The Minister for Innovation, Industry, Science and Research, Senator Kim Carr announced on the weekend a comprehensive review of the Australian Textile, Clothing and Footwear (TCF) industries to be conducted by Professor Roy Green in consultation with an industry reference group.
Professor Green is the Dean of the Macquarie Graduate School of Management.
The Government will separately request that the Productivity Commission undertake modelling on economy-wide effects of future assistance options.
The Commission’s modelling will be released publicly to inform Professor Green’s examination of the industry, public debate, and the Government’s deliberations in this area. “Australia’s TCF industries have faced increasing competitive pressures over the last decade.
“Unfortunately, the previous Government did not respond to these challenges in any meaningful way. The Rudd Government is determined to work with the TCF sector to develop viable strategies for its long-term future.
“I expect the establishment of the review will provide renewed energy and enthusiasm across TCF industries,” Senator Carr said.
“The review will consult closely with all stakeholders in a thorough and considered way.
“Its task will be to develop practical and effective strategies to ensure Australia’s TCF industries will be vibrant, innovative and competitive well into the future.
“The TCF industries have an important role to play in Australia’s economic and social future. But the right policy settings must be put in place now.
“The review will take into account the changing nature of the industries in the TCF sector and assess their current performance and prospects.
“It will seek to ensure that TCF industries are able to take advantage of new technologies and new research and have the skills and strategies that are needed to compete in the global market place.”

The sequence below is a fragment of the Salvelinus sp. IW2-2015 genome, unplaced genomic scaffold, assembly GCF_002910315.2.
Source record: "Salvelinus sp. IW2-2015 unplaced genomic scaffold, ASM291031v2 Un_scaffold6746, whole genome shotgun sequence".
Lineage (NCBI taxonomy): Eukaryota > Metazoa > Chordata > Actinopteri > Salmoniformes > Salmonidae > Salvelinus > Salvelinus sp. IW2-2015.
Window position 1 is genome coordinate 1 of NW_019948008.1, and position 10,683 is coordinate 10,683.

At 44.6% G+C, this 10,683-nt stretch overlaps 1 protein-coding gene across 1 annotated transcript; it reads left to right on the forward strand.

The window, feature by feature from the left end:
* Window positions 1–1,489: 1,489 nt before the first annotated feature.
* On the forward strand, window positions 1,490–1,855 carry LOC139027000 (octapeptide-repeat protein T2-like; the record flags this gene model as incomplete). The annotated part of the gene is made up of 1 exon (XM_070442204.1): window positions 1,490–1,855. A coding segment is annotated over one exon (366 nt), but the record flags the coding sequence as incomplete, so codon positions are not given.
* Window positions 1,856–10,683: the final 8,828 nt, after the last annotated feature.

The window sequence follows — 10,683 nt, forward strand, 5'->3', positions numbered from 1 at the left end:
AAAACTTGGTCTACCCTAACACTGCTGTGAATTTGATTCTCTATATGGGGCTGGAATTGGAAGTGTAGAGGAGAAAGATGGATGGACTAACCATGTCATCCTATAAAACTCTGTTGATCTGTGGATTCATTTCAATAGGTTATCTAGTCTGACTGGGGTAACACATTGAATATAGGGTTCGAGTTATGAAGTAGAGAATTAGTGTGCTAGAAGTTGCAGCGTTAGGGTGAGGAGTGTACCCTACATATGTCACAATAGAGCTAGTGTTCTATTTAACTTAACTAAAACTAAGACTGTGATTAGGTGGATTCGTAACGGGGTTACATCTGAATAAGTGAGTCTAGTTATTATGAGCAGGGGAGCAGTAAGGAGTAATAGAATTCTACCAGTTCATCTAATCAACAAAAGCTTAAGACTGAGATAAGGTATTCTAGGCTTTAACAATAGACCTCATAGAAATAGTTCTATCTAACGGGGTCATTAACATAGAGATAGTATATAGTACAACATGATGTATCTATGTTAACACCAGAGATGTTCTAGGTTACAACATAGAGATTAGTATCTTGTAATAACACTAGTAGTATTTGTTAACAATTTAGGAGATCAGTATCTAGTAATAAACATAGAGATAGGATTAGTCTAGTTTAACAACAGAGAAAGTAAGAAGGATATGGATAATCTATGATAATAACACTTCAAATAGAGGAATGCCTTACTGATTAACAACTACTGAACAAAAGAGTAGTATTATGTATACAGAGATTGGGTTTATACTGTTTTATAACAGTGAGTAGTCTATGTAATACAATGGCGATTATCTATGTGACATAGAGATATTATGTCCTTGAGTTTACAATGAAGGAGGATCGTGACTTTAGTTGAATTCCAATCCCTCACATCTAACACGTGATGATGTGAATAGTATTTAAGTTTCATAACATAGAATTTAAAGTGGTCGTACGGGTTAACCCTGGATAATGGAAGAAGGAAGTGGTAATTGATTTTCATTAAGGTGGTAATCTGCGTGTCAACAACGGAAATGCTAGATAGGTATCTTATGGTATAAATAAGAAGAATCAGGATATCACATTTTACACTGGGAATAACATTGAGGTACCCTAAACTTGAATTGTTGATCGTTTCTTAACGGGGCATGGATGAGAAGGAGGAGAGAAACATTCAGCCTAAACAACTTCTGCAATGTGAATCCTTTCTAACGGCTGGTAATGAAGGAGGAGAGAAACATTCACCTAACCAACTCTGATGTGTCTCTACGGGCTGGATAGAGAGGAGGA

Senator Carr said the issue of industry assistance will also be addressed.
“The appropriateness and effectiveness of assistance provided to the industry will be examined, as will the existing structural adjustment assistance measures.”
Professor Green will be supported by a reference group made up of Brian Rush – President of the Council of Textile and Fashion Industries Australia, Chief Executive Officer of Australian Defence Apparel; Phillip Butt – President of the Footwear Manufacturers’ Association of Australia, and Managing Director of J Robins & Sons; Professor Peter Forsyth – Department of Economics, Monash University; Rod McKenna – Chair of the Technical Textile and Nonwoven Association and Managing Director, TenCate Australia; Michelle O’Neil – Incoming National Secretary, TCF Union of Australia; Barry Tubner – National President, TCF Union of Australia; Dr Nigel Johnson – Chief, CSIRO Textile & Fibre Technology; and Professor Suzi Vaughan – Head of Fashion, Queensland University of Technology.
The TCF review will take place concurrently with the recently announced review of Australia’s national innovation system and will have regard to the issues raised in that review.
Sitting fees for reference group members will be set according to standard Remuneration Tribunal scales.
Senator Carr said Professor Green was a well known and well respected figure in industry policy and business management and he looked forward to receiving the Review’s final report by 31 August 2008.